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Austin City Council votes to approve purchase of 1 hotel, postpones vote on second

The City has decided to purchase the Texas Bungalows Hotel & Suites but will still be discussing the Candlewood Suites.

AUSTIN, Texas — Austin City Council has voted to buy one more hotel to house the homeless, but decided to postpone the vote on another one until next week.

The new hotels that were discussed at the Wednesday, Jan. 27, council meeting are Candlewood Suites in northwest Austin (postponed) and the Texas Bungalows Hotel & Suites in North Austin (approved), which would be purchased for $9.5 million and $6.7 million respectively.

Neighbors and businesses near the hotels have pushed back against the purchases, saying the decision was made without their input.

While the vote to purchase the northwest location was delayed, it is expected to pass next week. 

“By purchasing these hotels, we pull people off the streets and into housing and stability. It’s even more important that we approve the second of these hotels next week,” said Austin City Council Member Greg Casar. “These hotels will not only be homes for people, but will also provide services like job aid, health care, mental health resources, and more. This solution is only possible because of the transformation of Austin’s police budget. Although I’m disappointed that one of the two hotels was postponed today, I’m confident we can get the second one across the finish line next week. The community is calling on us to show real urgency in addressing homelessness.”

The money for the purchases comes from Housing and Planning Department 2018 General Obligation Bonds. The funding for the operations and services would come from the additional $6.5 million added to the FY21 budget.

This means the City could potentially have a total of seven hotels that are aimed at housing people experiencing homelessness.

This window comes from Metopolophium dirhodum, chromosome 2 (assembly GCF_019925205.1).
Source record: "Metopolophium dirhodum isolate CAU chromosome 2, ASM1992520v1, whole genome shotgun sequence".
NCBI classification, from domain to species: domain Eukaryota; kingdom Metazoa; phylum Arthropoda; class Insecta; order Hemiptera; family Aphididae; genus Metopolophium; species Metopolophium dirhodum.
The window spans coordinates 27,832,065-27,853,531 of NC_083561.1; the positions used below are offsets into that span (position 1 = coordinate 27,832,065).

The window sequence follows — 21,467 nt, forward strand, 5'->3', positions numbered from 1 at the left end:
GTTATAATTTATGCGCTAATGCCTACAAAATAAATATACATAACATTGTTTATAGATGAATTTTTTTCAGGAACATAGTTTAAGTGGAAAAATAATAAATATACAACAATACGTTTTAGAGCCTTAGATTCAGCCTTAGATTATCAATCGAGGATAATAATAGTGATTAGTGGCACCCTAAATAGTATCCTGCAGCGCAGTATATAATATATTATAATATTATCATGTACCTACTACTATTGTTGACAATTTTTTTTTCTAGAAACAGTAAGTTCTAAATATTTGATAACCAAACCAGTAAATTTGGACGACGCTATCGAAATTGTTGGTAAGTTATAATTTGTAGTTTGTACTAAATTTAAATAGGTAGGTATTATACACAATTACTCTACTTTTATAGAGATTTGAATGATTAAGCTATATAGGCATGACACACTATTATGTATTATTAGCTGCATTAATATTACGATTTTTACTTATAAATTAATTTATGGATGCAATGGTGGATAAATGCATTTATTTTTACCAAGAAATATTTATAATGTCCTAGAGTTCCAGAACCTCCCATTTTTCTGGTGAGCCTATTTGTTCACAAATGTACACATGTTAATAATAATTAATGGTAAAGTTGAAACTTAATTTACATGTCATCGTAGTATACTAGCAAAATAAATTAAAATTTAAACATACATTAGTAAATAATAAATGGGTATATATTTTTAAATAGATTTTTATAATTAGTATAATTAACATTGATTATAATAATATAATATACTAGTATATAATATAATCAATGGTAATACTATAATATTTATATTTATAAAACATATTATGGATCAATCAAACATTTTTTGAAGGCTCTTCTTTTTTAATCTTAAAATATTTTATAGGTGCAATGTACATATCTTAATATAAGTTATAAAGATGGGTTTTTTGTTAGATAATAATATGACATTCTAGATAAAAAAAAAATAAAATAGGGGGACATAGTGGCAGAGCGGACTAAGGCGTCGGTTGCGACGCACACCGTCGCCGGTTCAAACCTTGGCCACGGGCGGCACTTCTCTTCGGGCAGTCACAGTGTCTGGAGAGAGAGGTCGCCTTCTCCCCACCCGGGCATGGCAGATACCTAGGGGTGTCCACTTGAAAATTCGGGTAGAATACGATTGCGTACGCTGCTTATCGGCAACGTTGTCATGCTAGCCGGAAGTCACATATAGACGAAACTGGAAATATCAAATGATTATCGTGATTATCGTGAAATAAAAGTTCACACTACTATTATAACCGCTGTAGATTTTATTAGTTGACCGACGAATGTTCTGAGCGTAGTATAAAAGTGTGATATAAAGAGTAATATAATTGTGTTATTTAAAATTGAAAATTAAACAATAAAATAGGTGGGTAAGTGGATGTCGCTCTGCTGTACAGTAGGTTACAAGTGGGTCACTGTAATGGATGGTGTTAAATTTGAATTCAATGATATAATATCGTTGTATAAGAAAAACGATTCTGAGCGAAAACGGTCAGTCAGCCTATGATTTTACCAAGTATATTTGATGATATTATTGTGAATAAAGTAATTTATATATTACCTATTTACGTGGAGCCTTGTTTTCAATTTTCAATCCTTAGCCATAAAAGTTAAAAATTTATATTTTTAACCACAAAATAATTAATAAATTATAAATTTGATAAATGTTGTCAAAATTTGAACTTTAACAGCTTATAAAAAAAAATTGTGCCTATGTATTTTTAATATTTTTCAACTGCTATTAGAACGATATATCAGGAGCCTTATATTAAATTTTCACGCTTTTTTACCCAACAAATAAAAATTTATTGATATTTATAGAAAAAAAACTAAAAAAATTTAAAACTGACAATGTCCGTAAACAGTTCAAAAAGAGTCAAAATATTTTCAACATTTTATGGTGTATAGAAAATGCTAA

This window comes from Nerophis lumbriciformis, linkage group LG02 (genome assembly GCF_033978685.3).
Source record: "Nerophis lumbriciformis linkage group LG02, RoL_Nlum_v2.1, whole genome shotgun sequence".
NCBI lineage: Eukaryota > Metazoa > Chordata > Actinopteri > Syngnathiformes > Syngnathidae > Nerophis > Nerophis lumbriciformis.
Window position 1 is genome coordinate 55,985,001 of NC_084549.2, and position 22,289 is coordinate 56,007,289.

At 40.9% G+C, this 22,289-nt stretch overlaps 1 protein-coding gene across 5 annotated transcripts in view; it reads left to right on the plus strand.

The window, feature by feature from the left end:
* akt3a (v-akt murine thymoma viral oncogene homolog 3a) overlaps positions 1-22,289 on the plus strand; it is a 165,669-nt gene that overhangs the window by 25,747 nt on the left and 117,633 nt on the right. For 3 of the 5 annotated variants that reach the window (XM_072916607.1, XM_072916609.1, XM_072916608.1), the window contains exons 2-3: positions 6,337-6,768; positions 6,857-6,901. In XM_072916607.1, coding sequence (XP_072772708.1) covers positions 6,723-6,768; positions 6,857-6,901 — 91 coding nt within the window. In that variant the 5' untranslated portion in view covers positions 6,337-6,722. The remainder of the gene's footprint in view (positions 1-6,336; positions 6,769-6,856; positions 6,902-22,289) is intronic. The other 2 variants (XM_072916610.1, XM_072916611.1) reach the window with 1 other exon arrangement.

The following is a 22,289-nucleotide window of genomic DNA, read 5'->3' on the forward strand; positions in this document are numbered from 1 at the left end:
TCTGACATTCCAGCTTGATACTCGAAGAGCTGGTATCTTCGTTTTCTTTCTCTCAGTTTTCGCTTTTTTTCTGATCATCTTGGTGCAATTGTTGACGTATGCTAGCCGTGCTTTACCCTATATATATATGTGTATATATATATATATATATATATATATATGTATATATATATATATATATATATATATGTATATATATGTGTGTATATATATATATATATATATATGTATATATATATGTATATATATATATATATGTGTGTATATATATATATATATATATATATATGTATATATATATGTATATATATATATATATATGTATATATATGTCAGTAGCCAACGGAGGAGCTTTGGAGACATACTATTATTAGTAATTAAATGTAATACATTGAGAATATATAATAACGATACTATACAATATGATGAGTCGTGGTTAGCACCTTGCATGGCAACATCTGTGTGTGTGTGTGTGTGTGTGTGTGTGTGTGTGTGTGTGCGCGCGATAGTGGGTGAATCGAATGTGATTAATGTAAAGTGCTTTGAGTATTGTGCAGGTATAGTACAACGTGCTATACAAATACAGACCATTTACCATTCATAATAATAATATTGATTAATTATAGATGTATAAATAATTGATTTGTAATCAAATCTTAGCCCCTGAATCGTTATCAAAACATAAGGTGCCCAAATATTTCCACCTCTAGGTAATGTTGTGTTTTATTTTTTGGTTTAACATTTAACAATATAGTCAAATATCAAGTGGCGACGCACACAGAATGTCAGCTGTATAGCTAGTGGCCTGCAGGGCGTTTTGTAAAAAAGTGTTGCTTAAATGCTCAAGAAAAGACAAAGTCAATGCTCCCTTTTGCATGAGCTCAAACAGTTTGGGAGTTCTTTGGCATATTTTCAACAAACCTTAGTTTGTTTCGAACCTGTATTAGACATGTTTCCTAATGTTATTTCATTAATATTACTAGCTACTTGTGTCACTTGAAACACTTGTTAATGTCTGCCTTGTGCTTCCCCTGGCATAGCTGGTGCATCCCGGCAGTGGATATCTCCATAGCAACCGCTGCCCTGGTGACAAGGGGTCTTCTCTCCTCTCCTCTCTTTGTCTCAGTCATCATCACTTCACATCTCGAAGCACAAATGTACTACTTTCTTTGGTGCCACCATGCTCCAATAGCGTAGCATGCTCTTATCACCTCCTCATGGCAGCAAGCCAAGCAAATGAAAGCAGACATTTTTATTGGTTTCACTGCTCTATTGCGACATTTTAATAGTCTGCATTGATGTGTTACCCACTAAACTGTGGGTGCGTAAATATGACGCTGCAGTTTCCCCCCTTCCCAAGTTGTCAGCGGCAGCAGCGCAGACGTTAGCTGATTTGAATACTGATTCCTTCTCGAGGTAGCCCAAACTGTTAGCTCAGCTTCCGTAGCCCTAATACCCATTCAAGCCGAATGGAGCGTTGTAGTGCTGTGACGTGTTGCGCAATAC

Before the Wednesday vote, the City owned two hotels, along with three other hotels the City is leasing, which are acting as ProLodges. ProLodges help house those who are homeless, at high risk for COVID-19 complications.  

A City spokesperson told KVUE on Jan. 25 that there are around 200 people sheltering across the original five ProLodge locations, which all have a total occupancy of about 300 rooms. Since those hotels became ProLodge locations, the City said that nearly 150 people have moved out into safe housing.

A City spokesperson told KVUE that the two hotels up for discussion on Wednesday would not be used as ProLodges. Instead, the properties are part of the City’s motel conversion strategy. They would be converted into permanent supportive housing properties

Additionally, the northwest Austin location did get approved for temporary use as an isolation facility "to provide emergency housing, isolation and support services related to COVID-19 for any individual who needs a place to isolate due to COVID-19 (not just those experiencing homelessness)," according to a City spokesperson. The spokesperson said this addition means there are now two facilities leased for this purpose. 

Coming up at a Feb. 4 city council meeting, members are expected to propose a new resolution aimed at helping the homeless situation. The resolution includes banning camping in four different areas within the City of Austin.

Amid the start of the legislative session, Texas Gov. Greg Abbott has again threatened Austin leaders with taking legislative action to solve the homeless issue in the city. A day after local group Save Austin Now reportedly secured enough signatures to potentially put an item on the May ballot to reinstate the homeless camping ban, Gov. Abbott said if Austin doesn't elect to do so, Texas will. 

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